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Hugh Faulkner, though worthy, will have to earn the public's trust


Friday, July 31, 2020

I wish to congratulate attorney-at-law Hugh Faulkner on his appointment as Jamaica's second commissioner of the Independent Commission of Investigations (INDECOM) upon the retirement from that post of the indefatigable Terrence Williams.

The details of Faulkner's resume attest to his suitability for the post; covering not only his years of sterling work as an attorney-at-law in Jamaica, but as a multiple board appointee in the public sector and director of the Legal Aid Council.

Given his years of service to Jamaica as a legal practitioner of merit, I expect that he, in the supervision of his team at INDECOM, will undertake impartial and robust investigations covering the actions by members of the security forces and their agents that causes death, injury, or the abuse of the citizenry. He will, no doubt, bring to the enterprise unbounded energy, infectious enthusiasm, and the hard work and dedication which the work of the commission will demand.

His will not be an easy job, judging by the decade-long, steel-cake like experience of his predecessor and first occupant of the post of commissioner. But he has what I consider to be two valuable attributes — a non-aggressive temperament, which is not to be confused with him being portrayed as a paper tiger; and a creative intellect, which was functionally displayed by the many invaluable ideas he brought to bear on the work of the Legal Aid Council.

His sojourn at the council saw him creatively linking its undertakings to established and emerging management theory and practice, through collaboration with critical stakeholders in the private and public sectors, making it a more effective instrument in our pursuit, as a society in the 21st century, for greater integrity in how we pursue justice for all. Much of this speaks to his commitment and undiminished interest in the development of the justice system in general in Jamaica.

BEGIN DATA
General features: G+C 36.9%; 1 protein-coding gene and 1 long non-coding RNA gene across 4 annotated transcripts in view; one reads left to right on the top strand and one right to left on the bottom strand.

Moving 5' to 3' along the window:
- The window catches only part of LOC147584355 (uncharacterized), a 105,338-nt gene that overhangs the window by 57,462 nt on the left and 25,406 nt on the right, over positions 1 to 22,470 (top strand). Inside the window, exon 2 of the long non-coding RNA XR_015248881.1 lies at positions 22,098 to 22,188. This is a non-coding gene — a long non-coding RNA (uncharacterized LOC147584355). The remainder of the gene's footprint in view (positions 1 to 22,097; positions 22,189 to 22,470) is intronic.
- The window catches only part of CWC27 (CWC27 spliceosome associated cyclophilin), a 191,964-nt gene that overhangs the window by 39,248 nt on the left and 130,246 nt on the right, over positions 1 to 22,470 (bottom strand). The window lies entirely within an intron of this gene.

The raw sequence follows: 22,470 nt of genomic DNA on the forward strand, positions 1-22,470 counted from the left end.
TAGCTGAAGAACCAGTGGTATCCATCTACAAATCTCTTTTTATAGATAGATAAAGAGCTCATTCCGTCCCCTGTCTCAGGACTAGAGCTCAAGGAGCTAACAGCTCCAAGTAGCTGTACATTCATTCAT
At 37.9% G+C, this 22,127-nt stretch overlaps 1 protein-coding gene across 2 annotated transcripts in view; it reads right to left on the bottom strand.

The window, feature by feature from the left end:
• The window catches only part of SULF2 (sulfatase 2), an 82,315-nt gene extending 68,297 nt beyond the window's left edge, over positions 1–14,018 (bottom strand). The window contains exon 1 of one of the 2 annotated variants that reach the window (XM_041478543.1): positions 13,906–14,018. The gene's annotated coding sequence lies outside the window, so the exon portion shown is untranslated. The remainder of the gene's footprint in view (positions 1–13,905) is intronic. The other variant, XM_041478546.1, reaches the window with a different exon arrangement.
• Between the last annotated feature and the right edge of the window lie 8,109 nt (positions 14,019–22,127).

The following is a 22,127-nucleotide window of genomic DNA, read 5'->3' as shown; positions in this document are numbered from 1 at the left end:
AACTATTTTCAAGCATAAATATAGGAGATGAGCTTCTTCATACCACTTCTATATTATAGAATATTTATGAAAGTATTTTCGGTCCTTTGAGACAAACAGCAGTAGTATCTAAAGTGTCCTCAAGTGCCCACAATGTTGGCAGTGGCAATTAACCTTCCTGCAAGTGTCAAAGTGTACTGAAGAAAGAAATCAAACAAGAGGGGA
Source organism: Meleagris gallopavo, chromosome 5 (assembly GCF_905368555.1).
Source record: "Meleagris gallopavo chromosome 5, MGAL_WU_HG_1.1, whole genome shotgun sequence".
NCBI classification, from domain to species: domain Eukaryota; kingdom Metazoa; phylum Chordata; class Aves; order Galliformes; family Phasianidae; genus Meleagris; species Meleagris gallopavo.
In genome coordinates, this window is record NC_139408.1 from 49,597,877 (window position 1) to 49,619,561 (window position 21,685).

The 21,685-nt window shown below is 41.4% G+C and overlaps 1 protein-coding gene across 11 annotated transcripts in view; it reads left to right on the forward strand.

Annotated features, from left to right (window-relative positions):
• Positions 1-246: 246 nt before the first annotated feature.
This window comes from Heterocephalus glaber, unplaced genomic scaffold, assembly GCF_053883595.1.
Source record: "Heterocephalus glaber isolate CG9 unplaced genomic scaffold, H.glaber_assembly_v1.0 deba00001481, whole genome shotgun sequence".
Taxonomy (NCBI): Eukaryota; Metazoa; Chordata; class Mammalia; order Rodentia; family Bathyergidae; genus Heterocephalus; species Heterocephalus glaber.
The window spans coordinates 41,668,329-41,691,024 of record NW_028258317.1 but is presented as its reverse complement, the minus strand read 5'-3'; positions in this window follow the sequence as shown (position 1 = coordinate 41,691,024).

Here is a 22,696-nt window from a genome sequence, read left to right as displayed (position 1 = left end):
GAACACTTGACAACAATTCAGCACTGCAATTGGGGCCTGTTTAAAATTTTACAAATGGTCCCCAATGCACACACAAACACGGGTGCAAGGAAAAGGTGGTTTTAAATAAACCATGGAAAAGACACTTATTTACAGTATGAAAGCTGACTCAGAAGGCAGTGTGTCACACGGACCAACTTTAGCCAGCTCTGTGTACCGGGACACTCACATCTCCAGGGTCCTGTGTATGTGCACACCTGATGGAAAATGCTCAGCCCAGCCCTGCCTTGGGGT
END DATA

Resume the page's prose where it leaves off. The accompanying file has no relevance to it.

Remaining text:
As such, Faulkner's obvious intelligence, commitment, inquisitive mind, and problem-solving skills are among the assets that will prove critical to much of the difficult work that is before him. His success or failure will rest considerably on the commission's ability to fearlessly establish sustainable and fair justiciable sanctions against members of the security forces and their agents who breach the law and the constitution in the execution of their duties in what is proving to be an increasingly violent, unruly, and tribalised polity.

He is duty bound in his new position to prove himself as a leader who can court both the security forces and the citizenry in this environment, and still be able to inspire confidence in the public.

We should all wish him well in this endeavour.


Everton Pryce is a former educator and government advisor.